Ours is the creative age. A recent study by IBM shows the number one characteristic employers now look for in future employees is creativity. But its application is much wider than work.
Learning how to recognise, understand and harness our creative capacities is becoming not just a nice-to-have but a psychological necessity in our fast-paced, interconnected, always-on world.
In ancient and tribal cultures, creativity was understood as a gift from the gods. The Enlightenment dethroned both superstition and religion and rationality came to be privileged by modern societies as the highest level of thought.
We turned to science for answers, in fields from ethics to medicine, and in many ways that has served us well. And in some, not so well, as the twentieth century saw life all over the planet deliberately extinguished through war, consumerism and pollution, and human suffering and extermination on a previously unimaginable scale.
As we make the next turn in the wheel of human evolution, we urgently need to establish creative connection as the necessary framework for scientific, analytical and rational thought.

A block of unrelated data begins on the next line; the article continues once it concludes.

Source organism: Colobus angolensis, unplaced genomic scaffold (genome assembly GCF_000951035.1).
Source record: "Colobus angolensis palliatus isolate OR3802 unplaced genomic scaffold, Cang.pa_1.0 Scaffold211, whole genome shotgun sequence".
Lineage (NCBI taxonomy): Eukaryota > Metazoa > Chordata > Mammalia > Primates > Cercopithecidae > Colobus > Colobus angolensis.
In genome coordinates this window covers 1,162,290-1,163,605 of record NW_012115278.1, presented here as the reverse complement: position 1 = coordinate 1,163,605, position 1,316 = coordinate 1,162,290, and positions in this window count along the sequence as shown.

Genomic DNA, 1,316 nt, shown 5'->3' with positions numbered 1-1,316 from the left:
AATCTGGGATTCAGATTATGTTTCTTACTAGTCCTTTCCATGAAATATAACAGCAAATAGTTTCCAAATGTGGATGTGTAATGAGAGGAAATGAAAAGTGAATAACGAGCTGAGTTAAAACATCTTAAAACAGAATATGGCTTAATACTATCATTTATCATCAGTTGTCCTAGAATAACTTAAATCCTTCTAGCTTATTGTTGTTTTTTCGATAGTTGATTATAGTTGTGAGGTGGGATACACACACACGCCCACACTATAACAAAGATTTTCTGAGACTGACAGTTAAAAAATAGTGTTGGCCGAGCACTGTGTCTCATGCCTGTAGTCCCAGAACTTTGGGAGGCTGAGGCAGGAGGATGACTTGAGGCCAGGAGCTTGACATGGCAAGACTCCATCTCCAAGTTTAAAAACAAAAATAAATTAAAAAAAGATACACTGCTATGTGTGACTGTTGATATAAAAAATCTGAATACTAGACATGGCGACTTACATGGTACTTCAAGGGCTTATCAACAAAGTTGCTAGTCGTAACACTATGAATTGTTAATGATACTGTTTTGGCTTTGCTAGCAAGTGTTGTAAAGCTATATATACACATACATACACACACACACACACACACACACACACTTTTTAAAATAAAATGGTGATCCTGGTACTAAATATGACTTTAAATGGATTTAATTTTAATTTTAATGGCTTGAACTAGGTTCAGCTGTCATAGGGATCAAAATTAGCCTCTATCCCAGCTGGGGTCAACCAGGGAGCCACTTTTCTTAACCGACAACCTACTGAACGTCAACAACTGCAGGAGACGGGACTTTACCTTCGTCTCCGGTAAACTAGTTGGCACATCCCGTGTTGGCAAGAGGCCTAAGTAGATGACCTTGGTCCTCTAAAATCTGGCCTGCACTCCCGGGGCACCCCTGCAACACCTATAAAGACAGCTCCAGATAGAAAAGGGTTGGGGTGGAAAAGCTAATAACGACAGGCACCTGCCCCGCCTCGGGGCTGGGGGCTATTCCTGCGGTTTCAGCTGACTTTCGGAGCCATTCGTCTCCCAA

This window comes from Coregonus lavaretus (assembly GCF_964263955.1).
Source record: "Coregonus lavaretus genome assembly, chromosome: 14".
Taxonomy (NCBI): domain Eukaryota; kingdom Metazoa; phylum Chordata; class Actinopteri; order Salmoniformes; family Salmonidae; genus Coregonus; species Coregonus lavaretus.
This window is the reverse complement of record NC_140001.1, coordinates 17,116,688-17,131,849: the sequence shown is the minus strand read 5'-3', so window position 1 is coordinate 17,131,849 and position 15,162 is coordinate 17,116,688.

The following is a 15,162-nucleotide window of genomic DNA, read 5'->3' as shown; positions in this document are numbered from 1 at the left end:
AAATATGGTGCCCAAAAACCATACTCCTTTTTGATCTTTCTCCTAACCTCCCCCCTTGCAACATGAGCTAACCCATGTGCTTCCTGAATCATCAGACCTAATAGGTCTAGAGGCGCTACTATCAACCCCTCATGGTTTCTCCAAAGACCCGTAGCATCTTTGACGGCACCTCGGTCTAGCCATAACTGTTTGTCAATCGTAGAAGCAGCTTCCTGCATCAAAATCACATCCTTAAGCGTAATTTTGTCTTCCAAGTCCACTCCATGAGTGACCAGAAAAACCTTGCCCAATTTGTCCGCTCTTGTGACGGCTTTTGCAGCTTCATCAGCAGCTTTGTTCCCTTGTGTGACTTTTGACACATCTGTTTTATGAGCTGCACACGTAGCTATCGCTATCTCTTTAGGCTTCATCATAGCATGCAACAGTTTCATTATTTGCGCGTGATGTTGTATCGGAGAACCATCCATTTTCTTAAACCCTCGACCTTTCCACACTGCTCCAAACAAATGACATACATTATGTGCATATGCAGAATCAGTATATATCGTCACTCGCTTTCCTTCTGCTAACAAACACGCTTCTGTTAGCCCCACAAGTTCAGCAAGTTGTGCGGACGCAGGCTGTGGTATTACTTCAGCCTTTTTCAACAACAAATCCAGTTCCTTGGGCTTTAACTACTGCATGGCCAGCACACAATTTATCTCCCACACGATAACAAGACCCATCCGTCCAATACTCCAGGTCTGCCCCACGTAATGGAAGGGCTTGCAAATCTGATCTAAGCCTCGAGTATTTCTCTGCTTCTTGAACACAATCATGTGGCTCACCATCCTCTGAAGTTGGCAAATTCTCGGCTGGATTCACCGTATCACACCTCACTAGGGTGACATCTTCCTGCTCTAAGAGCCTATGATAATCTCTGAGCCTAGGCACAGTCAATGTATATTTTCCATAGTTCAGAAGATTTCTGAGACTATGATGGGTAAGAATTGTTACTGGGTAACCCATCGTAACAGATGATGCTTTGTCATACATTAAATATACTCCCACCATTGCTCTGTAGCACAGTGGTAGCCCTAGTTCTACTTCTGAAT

We need to integrate rational and spiritual, conventional and creative, without privileging either over the other.
You cannot separate them. They are like our right foot and out left, designed to work together. To say one is better than the other is to set yourself off kilter.
Because society, school and workplaces favor conceptual more than creative intelligence, we grow up failing to understand what it means to be creative: what it entails, what it asks of us.
- to know what we truly want;
- to experiment with our own lives;
- to see failure as learning;
- to express our own truth;
- to accept open questions and the unknown;
- to let go and surrender to the process.
Our culture is highly uncomfortable with all this. It tries to have it both ways, to turn creativity into something that can be measured and proven.“For the Romantics, creativity’s center of gravity was in the mind,” says Joshua Rothman in a recent article in The New Yorker. “For us, it’s in whatever the mind decides to share — that is, in the product.”
“It’s not enough for a person to be “imaginative” or “creative” in her own consciousness. We want to know that the product she produces is, in some sense, ‘actually’ creative; that the creative process has come to a workable conclusion.” (You can read Rothman’s article in its entirety here.)
But isn’t a focus on product, rather than process, actually anti-creative?
What do you think?